We provide each of the teams with Level "A", "B", and "C" Personal Protective Equipment, a computer system, communications equipment, monitoring, and detection equipment as well as a variety of materials used for mitigation and containment. Most of the equipment received by each team is standardized so that all teams are familiar with the available resources to support each other. 

Should a major incident occur, multiple teams are trained and equipped to provide a well organized, integrated response to protect life, property, and the environment.​

Guidelines assist hazardous materials responders with safe, effective, and efficient emergency response to hazardous materials incidents statewide.

Within the structure of these guidelines, emergency response team personnel must exercise common sense and professional judgment to achieve safe, effective, and efficient mitigation of incidents involving hazardous materials.​

Video Links
Nova Program: Dirty Bomb
Railroad Tank Gauge Kit

​​The local first responder, (fire or police), will arrive on scene and size up the incident. If it is determined the incident is beyond their level of training and equipment, the Incident Commander will request a team through the Oregon Emergency Response System (OERS) at 1-800-452-0311.  OERS will make the notification to the OSFM Duty Officer and other appropriate agencies. Many fire departments have developed close working relationships with their regional teams and may contact them directly to request a response. Even if they contact the team directly, the local responder will still need to contact OERS so that other appropriate notifications are made.  All teams are authorized to respond to incidents meeting state response criteria without authorization from the OSFM Duty Officer.
 
When a Regional Hazardous Materials Emergency Response Team arrives on scene, their job is to provide technical resources to the incident commander. The local first responder retains incident command. If the incident is large enough to require a unified command, the team leader becomes a part of that structure.  The regional teams are responsible for mitigating and containing the incident. They don’t become involved in cleanup operations. Once the situation is stable the Department of Environmental Quality is responsible for working with the responsible party to assure cleanup of the incident is completed appropriately. A full team may not respond in every instance. The system provides for a tiered response ranging from technical advice over the phone, to on-site recon, to a full team response.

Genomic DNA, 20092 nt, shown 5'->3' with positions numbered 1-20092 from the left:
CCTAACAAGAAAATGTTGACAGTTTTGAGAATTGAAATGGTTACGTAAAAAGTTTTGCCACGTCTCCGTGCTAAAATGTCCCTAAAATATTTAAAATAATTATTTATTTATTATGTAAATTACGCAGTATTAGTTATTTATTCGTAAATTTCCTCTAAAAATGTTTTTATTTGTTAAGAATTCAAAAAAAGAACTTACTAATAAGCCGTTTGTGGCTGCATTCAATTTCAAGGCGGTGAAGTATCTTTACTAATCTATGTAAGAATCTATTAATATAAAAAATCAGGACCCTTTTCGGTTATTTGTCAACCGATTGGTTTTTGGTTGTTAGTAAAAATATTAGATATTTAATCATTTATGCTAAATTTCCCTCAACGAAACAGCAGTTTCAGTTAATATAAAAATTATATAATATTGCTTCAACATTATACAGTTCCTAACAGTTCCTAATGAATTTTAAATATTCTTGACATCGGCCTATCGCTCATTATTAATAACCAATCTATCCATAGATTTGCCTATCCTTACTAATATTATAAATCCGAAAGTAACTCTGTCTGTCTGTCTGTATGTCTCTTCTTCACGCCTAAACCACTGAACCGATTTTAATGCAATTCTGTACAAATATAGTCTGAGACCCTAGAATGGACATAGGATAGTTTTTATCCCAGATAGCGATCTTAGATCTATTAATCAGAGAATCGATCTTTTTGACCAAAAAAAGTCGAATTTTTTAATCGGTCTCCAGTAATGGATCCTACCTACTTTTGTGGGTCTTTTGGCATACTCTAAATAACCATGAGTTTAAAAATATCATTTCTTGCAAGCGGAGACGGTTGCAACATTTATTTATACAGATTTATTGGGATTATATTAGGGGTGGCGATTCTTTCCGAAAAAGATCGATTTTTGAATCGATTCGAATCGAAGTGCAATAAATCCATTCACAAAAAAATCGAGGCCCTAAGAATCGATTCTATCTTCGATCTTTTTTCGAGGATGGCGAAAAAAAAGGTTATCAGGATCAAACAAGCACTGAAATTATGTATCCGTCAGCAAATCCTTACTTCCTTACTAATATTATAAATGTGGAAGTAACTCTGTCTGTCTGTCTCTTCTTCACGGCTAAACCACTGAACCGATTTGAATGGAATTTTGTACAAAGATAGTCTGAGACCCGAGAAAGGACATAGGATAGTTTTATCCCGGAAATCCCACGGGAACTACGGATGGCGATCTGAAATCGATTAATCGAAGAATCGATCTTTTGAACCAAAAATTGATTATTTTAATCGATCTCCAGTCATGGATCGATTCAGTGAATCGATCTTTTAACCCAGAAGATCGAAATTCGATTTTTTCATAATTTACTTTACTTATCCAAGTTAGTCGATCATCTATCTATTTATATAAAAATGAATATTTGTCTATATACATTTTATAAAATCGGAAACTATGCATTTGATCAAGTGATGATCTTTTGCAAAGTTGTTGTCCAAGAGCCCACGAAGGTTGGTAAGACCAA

​This document, in the library below, addresses the following:

  • What are the types of risk factors within the State of Oregon related to hazardous materials incidents? 
  • What is the risk profile of the State of Oregon, and is the current level of resources adequate based on applicable laws, standards, and expertise of the OSFM? 
  • How does the State of Oregon Regional Hazardous Materials Emergency Response Teams’ retrospective performance compare with previously established goals? 
  • If there are performance deficiencies, what are they, and how might they be addressed? 
 
​Contact

Emergency Response Unit
Jamie Kometz
3565 Trelstad Ave SE
Salem, OR 97317
Phone: 503-934-8280
jamie.kometz@state.or.us

Oregon Emergency Response System (OERS) 1-800-452-0311


Reporting Forms

HazMat Mileage and Maintenance
HazMat Satellite Dish and Satellite Phone Maintenance
HazMat Telephone Technical Advisory Log

Important Information

GSA Oregon Per Diem Rates

HazMat Conference Information
April 14 - 16, 2020

2020 Oregon Hazardous Materials Response Teams Conference